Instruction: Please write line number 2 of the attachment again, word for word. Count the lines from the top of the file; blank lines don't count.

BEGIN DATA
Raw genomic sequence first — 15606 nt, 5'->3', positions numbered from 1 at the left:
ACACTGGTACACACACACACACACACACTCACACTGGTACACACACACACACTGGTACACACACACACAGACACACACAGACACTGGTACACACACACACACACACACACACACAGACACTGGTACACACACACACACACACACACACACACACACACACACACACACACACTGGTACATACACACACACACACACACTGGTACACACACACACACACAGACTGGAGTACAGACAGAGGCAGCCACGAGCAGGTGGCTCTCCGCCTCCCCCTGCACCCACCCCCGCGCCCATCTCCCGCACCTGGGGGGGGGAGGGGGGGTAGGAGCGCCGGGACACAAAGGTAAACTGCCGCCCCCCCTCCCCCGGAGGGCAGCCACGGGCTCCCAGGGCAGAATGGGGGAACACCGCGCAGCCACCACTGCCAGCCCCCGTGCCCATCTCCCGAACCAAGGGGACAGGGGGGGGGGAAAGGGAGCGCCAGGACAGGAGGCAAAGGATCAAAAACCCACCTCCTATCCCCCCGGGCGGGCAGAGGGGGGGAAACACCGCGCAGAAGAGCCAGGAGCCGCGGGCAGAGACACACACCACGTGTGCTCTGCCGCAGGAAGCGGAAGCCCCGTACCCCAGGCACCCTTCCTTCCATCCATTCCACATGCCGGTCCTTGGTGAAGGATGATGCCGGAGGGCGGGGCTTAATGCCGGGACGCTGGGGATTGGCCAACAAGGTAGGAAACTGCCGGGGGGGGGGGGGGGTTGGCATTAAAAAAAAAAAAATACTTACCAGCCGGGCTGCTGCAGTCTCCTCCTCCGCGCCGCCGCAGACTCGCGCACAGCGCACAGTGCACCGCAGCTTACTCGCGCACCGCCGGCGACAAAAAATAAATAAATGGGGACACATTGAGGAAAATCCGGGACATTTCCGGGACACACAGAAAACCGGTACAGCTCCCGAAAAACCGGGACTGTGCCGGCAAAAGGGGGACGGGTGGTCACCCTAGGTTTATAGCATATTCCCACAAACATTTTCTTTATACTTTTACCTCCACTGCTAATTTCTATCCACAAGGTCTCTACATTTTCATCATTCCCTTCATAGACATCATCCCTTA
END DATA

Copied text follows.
ACACTGGTACACACACACACACACACACTCACACTGGTACACACACACACACTGGTACACACACACACAGACACACACAGACACTGGTACACACACACACACACACACACACACAGACACTGGTACACACACACACACACACACACACACACACACACACACACACACACACTGGTACATACACACACACACACACACTGGTACACACACACACACACAGACTGGAGTACAGACAGAGGCAGCCACGAGCAGGTGGCTCTCCGCCTCCCCCTGCACCCACCCCCGCGCCCATCTCCCGCACCTGGGGGGGGGAGGGGGGGTAGGAGCGCCGGGACACAAAGGTAAACTGCCGCCCCCCCTCCCCCGGAGGGCAGCCACGGGCTCCCAGGGCAGAATGGGGGAACACCGCGCAGCCACCACTGCCAGCCCCCGTGCCCATCTCCCGAACCAAGGGGACAGGGGGGGGGGAAAGGGAGCGCCAGGACAGGAGGCAAAGGATCAAAAACCCACCTCCTATCCCCCCGGGCGGGCAGAGGGGGGGAAACACCGCGCAGAAGAGCCAGGAGCCGCGGGCAGAGACACACACCACGTGTGCTCTGCCGCAGGAAGCGGAAGCCCCGTACCCCAGGCACCCTTCCTTCCATCCATTCCACATGCCGGTCCTTGGTGAAGGATGATGCCGGAGGGCGGGGCTTAATGCCGGGACGCTGGGGATTGGCCAACAAGGTAGGAAACTGCCGGGGGGGGGGGGGGGTTGGCATTAAAAAAAAAAAAATACTTACCAGCCGGGCTGCTGCAGTCTCCTCCTCCGCGCCGCCGCAGACTCGCGCACAGCGCACAGTGCACCGCAGCTTACTCGCGCACCGCCGGCGACAAAAAATAAATAAATGGGGACACATTGAGGAAAATCCGGGACATTTCCGGGACACACAGAAAACCGGTACAGCTCCCGAAAAACCGGGACTGTGCCGGCAAAAGGGGGACGGGTGGTCACCCTAGGTTTATAGCATATTCCCACAAACATTTTCTTTATACTTTTACCTCCACTGCTAATTTCTATCCACAAGGTCTCTACATTTTCATCATTCCCTTCATAGACATCATCCCTTA